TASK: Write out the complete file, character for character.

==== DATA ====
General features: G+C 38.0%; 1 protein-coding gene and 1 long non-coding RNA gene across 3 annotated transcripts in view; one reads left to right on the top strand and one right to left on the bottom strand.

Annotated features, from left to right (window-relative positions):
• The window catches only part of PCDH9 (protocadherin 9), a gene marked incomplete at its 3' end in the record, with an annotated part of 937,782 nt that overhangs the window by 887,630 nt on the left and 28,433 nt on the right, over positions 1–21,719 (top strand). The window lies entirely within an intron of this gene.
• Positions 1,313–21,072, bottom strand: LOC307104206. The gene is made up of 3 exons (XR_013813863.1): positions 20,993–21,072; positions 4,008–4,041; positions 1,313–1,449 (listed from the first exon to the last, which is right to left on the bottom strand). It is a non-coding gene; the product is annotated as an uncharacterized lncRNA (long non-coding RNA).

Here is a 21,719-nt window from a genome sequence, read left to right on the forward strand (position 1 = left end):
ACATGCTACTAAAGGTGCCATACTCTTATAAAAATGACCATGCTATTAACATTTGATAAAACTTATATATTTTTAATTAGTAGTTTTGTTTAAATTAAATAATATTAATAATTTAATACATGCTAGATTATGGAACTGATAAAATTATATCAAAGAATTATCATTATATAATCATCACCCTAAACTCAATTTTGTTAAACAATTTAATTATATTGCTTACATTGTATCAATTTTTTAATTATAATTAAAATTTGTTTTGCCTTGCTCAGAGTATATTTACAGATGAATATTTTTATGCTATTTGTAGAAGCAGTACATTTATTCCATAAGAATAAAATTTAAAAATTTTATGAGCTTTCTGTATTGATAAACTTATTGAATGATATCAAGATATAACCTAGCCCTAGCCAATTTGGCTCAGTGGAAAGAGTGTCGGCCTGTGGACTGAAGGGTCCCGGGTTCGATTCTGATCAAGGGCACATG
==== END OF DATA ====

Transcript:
General features: G+C 38.0%; 1 protein-coding gene and 1 long non-coding RNA gene across 3 annotated transcripts in view; one reads left to right on the top strand and one right to left on the bottom strand.

Annotated features, from left to right (window-relative positions):
• The window catches only part of PCDH9 (protocadherin 9), a gene marked incomplete at its 3' end in the record, with an annotated part of 937,782 nt that overhangs the window by 887,630 nt on the left and 28,433 nt on the right, over positions 1–21,719 (top strand). The window lies entirely within an intron of this gene.
• Positions 1,313–21,072, bottom strand: LOC307104206. The gene is made up of 3 exons (XR_013813863.1): positions 20,993–21,072; positions 4,008–4,041; positions 1,313–1,449 (listed from the first exon to the last, which is right to left on the bottom strand). It is a non-coding gene; the product is annotated as an uncharacterized lncRNA (long non-coding RNA).

Here is a 21,719-nt window from a genome sequence, read left to right on the forward strand (position 1 = left end):
ACATGCTACTAAAGGTGCCATACTCTTATAAAAATGACCATGCTATTAACATTTGATAAAACTTATATATTTTTAATTAGTAGTTTTGTTTAAATTAAATAATATTAATAATTTAATACATGCTAGATTATGGAACTGATAAAATTATATCAAAGAATTATCATTATATAATCATCACCCTAAACTCAATTTTGTTAAACAATTTAATTATATTGCTTACATTGTATCAATTTTTTAATTATAATTAAAATTTGTTTTGCCTTGCTCAGAGTATATTTACAGATGAATATTTTTATGCTATTTGTAGAAGCAGTACATTTATTCCATAAGAATAAAATTTAAAAATTTTATGAGCTTTCTGTATTGATAAACTTATTGAATGATATCAAGATATAACCTAGCCCTAGCCAATTTGGCTCAGTGGAAAGAGTGTCGGCCTGTGGACTGAAGGGTCCCGGGTTCGATTCTGATCAAGGGCACATG